New Zealand v South Africa
Tuesday at 0100 GMT
Live on Sky Sports 2
The Black Caps made sure that the ICC's dream scenario of both host nations reaching the semi-finals came about with a thumping win over the West Indies in the quarter finals. That victory will have been sweetened by the fact that a competition record 237 runs came from the bat of underrated opener Martin Guptil, rather than the more heralded members of the batting lineup such as Brendon McCullum or Kane Williamson. Indeed, one of the features of their success not only in this competition but over the last twelve months or more has been the ability of the other team members to step in where the big players fail.
Not, of course, that those big names fail often. McCullum and Williamson have had fine tournaments, the bowling attack of Boult, Southee, Milne and Vettori has baffled batsmen with its variety and accuracy, whilst Luke Ronchi has at last grown into the wicketkeeper/batsman role that he was marked out for so many years ago. Unfortunately, a heel injury has ruled Adam Milne out of the tournament, but with a choice of veteran Kyle Mills or the explosive Mitchell McClenaghan waiting to replace him there should be no effect upon the potency of the attack. Make no mistake about it, this team are now very serious contenders indeed.
Another opening batsman returning to form in the quarter-finals was the Proteas' Quinton de Kock, who more than doubled his run tally for the tournament in the flaying of Sri Lanka. Be wary of reading too much into that knock, though, as de Kock was facing a bowling attack clearly dispirited by having seen their team take almost 40 overs to barely reach 130. New Zealand will be a much sterner test for him.
One of the main factors in that Sri Lankan total was the stifling bowling of South Africa's spinners, Imran Tahir and JP Duminy. Tahir has been surprisingly effective in this tournament, regularly taking wickets despite the innocuous and erratic leg spin that he bowls. Duminy's reliability, even though he is a less regular bowler, allows the Proteas to play just four specialists and strengthen their batting lineup. If South Africa are to finally reach a World Cup final these two will have a major say in them doing so, especially bearing in mind the short boundaries for this semi-final.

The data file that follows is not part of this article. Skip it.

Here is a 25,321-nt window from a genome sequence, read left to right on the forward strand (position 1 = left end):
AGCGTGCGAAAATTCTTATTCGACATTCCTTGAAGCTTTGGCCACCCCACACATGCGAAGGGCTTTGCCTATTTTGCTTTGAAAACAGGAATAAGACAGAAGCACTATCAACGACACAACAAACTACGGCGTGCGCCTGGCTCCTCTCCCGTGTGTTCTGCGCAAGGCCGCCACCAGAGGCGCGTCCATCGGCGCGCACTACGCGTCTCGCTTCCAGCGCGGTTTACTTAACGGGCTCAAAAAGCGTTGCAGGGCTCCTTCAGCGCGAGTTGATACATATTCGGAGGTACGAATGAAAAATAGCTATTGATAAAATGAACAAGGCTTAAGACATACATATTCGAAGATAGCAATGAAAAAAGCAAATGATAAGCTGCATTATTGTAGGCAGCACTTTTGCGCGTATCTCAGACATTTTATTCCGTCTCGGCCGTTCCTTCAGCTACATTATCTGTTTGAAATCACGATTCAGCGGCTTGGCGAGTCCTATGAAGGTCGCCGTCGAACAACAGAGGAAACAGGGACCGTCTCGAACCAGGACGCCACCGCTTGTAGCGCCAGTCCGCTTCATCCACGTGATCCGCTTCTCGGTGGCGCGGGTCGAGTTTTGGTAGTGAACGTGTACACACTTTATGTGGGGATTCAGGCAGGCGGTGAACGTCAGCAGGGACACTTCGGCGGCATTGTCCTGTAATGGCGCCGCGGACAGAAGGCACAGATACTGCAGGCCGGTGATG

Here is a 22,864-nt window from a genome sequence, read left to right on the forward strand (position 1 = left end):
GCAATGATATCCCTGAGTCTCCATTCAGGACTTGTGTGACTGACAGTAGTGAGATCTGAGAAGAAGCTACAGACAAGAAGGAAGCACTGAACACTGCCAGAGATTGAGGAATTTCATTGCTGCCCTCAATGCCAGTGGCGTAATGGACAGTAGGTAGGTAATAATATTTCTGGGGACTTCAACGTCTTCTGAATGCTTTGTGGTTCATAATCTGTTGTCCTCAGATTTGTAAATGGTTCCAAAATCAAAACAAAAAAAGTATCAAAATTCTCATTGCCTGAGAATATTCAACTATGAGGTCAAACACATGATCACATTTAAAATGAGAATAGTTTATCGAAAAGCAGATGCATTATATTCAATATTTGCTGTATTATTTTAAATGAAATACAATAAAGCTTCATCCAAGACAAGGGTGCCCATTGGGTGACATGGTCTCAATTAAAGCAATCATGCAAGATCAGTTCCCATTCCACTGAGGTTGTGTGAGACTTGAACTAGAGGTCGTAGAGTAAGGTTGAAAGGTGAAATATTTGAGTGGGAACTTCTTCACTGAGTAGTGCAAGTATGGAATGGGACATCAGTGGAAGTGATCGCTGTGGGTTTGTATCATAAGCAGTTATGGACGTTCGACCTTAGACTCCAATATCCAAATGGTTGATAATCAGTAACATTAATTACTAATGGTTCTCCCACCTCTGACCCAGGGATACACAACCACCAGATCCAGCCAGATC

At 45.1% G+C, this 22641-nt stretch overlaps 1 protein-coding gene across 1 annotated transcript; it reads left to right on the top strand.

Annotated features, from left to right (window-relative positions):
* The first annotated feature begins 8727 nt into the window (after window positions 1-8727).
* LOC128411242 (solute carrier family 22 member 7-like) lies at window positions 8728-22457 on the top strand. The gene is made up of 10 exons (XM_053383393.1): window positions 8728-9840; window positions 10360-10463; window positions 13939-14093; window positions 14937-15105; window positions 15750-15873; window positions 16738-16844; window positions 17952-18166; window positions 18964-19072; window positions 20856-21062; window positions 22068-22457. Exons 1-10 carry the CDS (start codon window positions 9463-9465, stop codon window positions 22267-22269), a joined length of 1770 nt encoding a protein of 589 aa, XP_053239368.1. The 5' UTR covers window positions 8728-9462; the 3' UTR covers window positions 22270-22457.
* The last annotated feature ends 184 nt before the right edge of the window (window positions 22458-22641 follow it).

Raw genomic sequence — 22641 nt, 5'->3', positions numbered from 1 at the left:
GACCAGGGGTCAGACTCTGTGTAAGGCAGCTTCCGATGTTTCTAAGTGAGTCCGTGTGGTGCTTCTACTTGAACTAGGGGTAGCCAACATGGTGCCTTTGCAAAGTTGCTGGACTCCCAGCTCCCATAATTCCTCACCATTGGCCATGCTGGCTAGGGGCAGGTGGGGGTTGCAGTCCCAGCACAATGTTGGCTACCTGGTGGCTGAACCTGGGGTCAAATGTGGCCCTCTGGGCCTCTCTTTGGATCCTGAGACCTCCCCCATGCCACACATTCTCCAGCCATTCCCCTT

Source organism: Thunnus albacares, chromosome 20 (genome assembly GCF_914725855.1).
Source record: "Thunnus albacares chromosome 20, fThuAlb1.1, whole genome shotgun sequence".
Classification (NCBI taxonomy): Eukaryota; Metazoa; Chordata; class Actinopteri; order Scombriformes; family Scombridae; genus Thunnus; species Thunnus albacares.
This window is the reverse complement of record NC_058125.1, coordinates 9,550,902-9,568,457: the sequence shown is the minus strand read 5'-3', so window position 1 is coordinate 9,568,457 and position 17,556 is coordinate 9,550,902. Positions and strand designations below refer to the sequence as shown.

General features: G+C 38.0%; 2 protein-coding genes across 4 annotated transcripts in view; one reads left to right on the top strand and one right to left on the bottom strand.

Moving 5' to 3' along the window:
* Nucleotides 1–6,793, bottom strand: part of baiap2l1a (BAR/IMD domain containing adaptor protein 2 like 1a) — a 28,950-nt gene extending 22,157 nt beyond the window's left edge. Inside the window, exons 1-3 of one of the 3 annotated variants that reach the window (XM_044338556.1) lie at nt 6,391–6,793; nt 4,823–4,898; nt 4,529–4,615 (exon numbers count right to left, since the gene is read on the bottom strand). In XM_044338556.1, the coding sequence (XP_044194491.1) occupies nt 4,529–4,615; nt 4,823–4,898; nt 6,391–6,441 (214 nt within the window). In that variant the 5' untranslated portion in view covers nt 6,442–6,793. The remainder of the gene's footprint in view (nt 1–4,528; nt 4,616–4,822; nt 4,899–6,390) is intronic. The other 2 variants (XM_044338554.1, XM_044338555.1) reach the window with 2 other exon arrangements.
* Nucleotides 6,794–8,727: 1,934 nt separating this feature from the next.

Venue and Conditions
Those short boundaries at Eden Park in Auckland haven't had as much of an influence as you might expect. New Zealand and Australia barely scraped 300 runs between them for the loss of 19 wickets earlier in the competition, South Africa made only 202 on their one appearance here to date and no side has yet cleared 300. It would be unwise to bet on there being more than 575 runs in this game.
South Africa are 1.794/5 favourites, with New Zealand the 2.245/4 outsiders. Bear in mind that New Zealand are unbeaten in the competition so far, and that South Africa lost their only previous game in Auckland. Even with two days' less rest, the Black Caps look to be the smart bet here.
Top New Zealand Batsman
New Zealand have never yet gone beyond a semi-final at a World Cup. Their hopes of doing so here will rest firmly on the shoulders of the captain, McCullum. He's shown throughout his career that he is the man for the big occasion so far as this team is concerned, so back him at 4.84/1.
Top South Africa Batsman
The South African's are also led by a man who rarely fails when the pressure is on. So far in this tournament AB de Villiers has scored more runs than anyone else in the team and picked up a couple of surprise wickets, too. At 4.94/1 he isn't the best priced member of the team, but on form he is the safest bet.
Back AB de Villiers to be top South African batsman at 4.94/1